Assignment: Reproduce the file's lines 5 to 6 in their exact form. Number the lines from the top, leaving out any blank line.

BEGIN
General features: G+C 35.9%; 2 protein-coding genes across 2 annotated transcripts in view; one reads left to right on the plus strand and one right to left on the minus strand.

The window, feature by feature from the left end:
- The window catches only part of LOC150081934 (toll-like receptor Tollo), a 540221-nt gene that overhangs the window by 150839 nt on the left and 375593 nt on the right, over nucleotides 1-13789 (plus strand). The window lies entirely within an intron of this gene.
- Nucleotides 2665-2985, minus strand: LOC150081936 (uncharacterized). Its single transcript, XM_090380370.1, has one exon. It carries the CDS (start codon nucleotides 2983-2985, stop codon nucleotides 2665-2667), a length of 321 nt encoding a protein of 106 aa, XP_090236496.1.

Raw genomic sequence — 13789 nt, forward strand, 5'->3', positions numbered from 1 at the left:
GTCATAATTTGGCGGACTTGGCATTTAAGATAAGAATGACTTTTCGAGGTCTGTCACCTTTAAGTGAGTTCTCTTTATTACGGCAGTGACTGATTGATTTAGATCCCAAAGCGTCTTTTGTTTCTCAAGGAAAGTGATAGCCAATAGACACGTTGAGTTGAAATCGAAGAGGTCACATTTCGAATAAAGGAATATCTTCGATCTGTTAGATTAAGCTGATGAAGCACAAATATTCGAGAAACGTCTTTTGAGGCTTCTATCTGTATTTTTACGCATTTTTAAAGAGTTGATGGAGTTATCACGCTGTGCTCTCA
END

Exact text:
Raw genomic sequence — 13789 nt, forward strand, 5'->3', positions numbered from 1 at the left:
GTCATAATTTGGCGGACTTGGCATTTAAGATAAGAATGACTTTTCGAGGTCTGTCACCTTTAAGTGAGTTCTCTTTATTACGGCAGTGACTGATTGATTTAGATCCCAAAGCGTCTTTTGTTTCTCAAGGAAAGTGATAGCCAATAGACACGTTGAGTTGAAATCGAAGAGGTCACATTTCGAATAAAGGAATATCTTCGATCTGTTAGATTAAGCTGATGAAGCACAAATATTCGAGAAACGTCTTTTGAGGCTTCTATCTGTATTTTTACGCATTTTTAAAGAGTTGATGGAGTTATCACGCTGTGCTCTCA